The new Master of the Rolls was not named today (July 6) after all. The person who told me to expect an announcement appears not to have realised how long it would take for the appointment to go through the government machine.
The second most senior post in the judicial hierarchy of England and Wales is currently held by Lord Clarke of Stone-cum-Ebony, who moves to the new Supreme Court in October. Even before Lord Clarke won that promotion, I predicted here that he would be replaced by Lord Neuberger. That is still my prediction, although I believe that Lord Justice Dyson has come a close second.
If Lord Neuberger does step down from the House of Lords to become Master of the Rolls, he will be following a tradition set by Lord Denning and followed by Lord Phillips and Lord Woolf, exchanging status for power and influence. Decisions of the Court of Appeal, where Lord Neuberger would sit, may be overturned by the new Supreme Court. But not many cases ever get there.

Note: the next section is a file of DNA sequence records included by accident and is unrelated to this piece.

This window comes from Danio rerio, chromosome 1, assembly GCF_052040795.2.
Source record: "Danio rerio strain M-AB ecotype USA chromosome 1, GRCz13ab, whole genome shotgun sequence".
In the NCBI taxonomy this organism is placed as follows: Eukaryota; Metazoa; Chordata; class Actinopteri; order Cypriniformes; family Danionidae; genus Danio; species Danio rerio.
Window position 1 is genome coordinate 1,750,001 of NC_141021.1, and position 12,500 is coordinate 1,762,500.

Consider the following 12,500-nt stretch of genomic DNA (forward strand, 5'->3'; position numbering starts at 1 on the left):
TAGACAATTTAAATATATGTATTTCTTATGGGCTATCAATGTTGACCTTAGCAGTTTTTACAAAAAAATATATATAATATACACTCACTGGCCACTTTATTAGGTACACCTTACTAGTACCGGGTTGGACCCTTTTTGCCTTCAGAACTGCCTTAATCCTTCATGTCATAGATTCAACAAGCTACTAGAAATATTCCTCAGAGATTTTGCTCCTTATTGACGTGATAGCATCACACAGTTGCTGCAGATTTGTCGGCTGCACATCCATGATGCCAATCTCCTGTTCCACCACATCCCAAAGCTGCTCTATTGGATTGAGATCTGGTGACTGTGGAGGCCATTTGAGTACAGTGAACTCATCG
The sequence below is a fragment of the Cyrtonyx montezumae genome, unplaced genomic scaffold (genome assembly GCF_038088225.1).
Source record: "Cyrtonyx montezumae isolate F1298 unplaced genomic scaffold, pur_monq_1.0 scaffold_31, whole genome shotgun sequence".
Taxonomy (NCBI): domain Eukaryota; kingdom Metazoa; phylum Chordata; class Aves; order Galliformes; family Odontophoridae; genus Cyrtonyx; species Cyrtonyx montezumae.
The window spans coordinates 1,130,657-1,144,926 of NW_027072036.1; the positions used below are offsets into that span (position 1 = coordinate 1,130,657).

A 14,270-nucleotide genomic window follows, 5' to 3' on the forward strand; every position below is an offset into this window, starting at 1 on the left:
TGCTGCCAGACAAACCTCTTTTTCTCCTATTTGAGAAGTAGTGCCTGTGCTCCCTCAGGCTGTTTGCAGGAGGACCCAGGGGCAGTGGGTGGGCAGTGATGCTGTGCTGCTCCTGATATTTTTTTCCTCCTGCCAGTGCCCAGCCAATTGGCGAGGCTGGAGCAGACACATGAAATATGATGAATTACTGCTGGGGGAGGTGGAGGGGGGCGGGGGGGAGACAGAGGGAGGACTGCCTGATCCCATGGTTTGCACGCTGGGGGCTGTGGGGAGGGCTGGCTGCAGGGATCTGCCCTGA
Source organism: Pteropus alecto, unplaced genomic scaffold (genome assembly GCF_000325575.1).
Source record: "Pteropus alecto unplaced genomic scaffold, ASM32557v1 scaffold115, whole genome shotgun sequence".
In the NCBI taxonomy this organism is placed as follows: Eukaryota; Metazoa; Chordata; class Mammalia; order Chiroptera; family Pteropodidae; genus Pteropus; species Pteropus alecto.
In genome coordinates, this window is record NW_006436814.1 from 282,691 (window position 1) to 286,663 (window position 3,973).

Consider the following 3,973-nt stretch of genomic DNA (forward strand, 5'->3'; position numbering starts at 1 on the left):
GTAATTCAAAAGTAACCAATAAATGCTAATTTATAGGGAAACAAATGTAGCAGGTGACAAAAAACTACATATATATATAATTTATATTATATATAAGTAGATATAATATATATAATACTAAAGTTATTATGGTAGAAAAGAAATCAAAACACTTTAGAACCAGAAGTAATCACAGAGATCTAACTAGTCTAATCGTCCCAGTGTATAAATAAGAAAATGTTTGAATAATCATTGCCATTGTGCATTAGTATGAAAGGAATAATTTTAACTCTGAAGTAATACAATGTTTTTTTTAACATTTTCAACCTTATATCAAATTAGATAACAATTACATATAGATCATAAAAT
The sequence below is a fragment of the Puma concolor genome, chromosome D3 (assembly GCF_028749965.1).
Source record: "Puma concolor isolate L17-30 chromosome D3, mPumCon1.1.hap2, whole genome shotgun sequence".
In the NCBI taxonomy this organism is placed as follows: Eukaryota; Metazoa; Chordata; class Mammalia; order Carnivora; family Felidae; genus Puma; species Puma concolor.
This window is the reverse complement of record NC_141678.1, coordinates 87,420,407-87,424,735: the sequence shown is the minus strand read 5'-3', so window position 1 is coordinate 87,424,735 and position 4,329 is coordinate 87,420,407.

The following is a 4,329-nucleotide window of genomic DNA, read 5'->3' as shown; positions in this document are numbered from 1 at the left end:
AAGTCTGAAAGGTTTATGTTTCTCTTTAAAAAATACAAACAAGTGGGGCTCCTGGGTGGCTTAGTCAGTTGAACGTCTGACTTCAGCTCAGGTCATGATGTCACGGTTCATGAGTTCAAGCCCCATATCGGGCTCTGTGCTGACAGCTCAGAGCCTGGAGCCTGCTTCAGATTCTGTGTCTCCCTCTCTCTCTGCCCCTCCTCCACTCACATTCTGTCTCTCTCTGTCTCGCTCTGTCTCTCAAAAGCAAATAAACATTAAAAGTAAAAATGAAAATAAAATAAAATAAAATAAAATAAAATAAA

And who will replace Lord Neuberger? It's widely believed that Jonathan Sumption QC has already been earmarked to fill the expected vacancy. But I don't believe a further appointment can be made without a new competition being held. Absurd though that may seem, it looks as if the Supreme Court will be one member down when it starts on October 1.
Talking of which, I heard that Lord Saville is getting used to being a judge again, booking himself in for sittings in the Judicial Committee of the Privy Council and the House of Lords this month. I see this as confirmation of my report last month that he has finally completed writing his report into Bloody Sunday, a task that has taken him five years.
What can it be like returning to judging after a gap of more than 11 years? Is it like riding a bicycle? I would have though you'd need to do a great deal of catching up.
Joshua Rozenberg is an independent legal commentator who presentsÂ Law in ActionÂ on BBC Radio 4.
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